New ransomware attack hits Russia and spreads around globe

How cyber criminals could hold your data hostage
How cyber criminals could hold your data hostage

The U.S. government has issued a warning about a new ransomware attack that spread through Russia and Ukraine and into other countries around the world.

Cybersecurity experts said the ransomware -- which posed as an Adobe update before locking down computers and demanding money for people to get their files back -- targeted Russian media companies and Ukrainian transportation systems. It has also been detected in other countries including the U.S., Germany and Japan.

The U.S. Computer Emergency Readiness Team said late Tuesday it "has received multiple reports of ransomware infections ... in many countries around the world."

Dubbed "Bad Rabbit," the virus is the latest example of cybercriminals using ransomware to try to extort money from victims across the globe. Two major international attacks earlier this year -- NotPetya and Wannacry -- caused widespread disruption affecting businesses, government institutions and hospitals.

Related: Why ransomware attacks keep happening

When Bad Rabbit infects a computer, it seizes files and demands a ransom. Experts and government agencies advise victims not to pay up, warning that there's no guarantee they will get their files back.

On Tuesday, the virus attacked Russian media groups Interfax and Fontanka, and transportation targets in Ukraine including Odessa's airport, Kiev's subway and the country's Ministry of Infrastructure of Ukraine, according to Russian cybersecurity firm Group-IB. Interfax confirmed its servers had gone down due to a cyberattack.

Most of the victims were located in Russia, but attacks were also observed in Ukraine, Turkey, and Germany. Cybersecurity firm ESET also identified cases of Bad Rabbit in Japan and Bulgaria. Another company, Avast, says the ransomware has been detected in the U.S., South Korea and Poland.

Related: What is ransomware?

Ties to previous attack

The number of victims appeared to be significantly smaller than the NotPetya attack, which struck Ukraine and spread to other countries in June, doing hundreds of millions of dollars of damage to some major companies.

Experts said there were clear links between the two viruses.

Vyacheslav Zakorzhevsky, head of the anti-malware research team at Russian cybersecurity firm Kaspersky Lab, said the company's investigation shows the Bad Rabbit attack targeted corporate networks using similar methods as NotPetya.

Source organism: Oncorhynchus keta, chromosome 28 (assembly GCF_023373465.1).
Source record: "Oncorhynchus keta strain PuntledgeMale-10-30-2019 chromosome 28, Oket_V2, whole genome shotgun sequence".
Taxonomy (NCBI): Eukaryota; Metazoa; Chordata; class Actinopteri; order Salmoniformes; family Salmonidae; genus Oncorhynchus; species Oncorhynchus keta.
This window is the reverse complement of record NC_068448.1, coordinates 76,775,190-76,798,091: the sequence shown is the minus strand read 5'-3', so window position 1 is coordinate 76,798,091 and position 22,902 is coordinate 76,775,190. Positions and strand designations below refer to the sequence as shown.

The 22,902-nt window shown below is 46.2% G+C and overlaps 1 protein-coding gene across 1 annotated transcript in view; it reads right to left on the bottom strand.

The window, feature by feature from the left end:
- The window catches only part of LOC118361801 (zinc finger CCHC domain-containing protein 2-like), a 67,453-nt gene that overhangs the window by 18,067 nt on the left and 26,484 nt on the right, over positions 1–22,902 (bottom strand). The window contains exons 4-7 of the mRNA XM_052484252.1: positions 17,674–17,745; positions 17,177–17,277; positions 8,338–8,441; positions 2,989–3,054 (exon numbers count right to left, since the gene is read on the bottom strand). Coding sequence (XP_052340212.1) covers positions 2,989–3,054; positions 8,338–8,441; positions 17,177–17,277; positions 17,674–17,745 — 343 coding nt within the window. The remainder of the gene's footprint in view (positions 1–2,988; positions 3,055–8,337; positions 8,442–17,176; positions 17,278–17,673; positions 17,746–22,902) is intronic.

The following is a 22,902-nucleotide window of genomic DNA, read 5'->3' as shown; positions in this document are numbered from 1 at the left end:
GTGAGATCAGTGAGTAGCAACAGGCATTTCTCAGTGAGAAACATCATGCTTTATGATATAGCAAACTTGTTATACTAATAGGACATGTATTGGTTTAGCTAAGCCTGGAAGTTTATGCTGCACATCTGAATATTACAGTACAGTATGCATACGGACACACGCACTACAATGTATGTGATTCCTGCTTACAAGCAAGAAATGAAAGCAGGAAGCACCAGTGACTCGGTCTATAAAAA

How to protect yourself from hackers
How to protect yourself from hackers

Costin Raiu, director of the Global Research and Analysis Team at Kaspersky Lab, said in a message the Bad Rabbit attack was launched through "an elaborate network of hacked websites," with a link to NotPetya.

Group-IB also identified similarities between the NotPetya code and that of Bad Rabbit.

Related: Why ransomware costs small businesses big money

Virus used popular malware trick

The Bad Rabbit ransomware infiltrated computers by posing as an Adobe Flash installer on compromised news and media websites. It serves as a reminder that people should never download apps or software from pop-up advertisements or websites that don't belong to the software company.

ESET says once the ransomware infected a machine, it scanned the network for shared folders with common names and attempted to steal and exploit user credentials to get on other computers.

Researchers say Bad Rabbit doesn't use EternalBlue, the Windows exploit that was leaked in a batch of hacking tools believed to belong to the U.S. National Security Agency. The NotPetya and WannaCry ransomware attacks did use EternalBlue.

Related: Hackers infiltrate free PC cleaning software

It's unclear who's behind Bad Rabbit, but the attackers appear to be "Game of Thrones" fans. The ransomware code contains references to characters from the popular book and TV series like Grey Worm and Daenerys' dragons.

Many anti-virus software detects Bad Rabbit, including Windows Defender. A researcher from Cybereason discovered a "vaccine" that the company said can protect machines from infection.

According to malware researcher James Emery-Callcott, the ransomware campaign is slowly dying down.

"As far as I can see, the attacker's server is no longer live and most of the infected sites hosting the script that gives the Flash update prompt" have fixed the issue, he said. "Fake Flash updates are an incredibly popular method of distributing malware these days. Hopefully people will start to realize that when you get an unsolicited Flash update, it's generally going to be bad."

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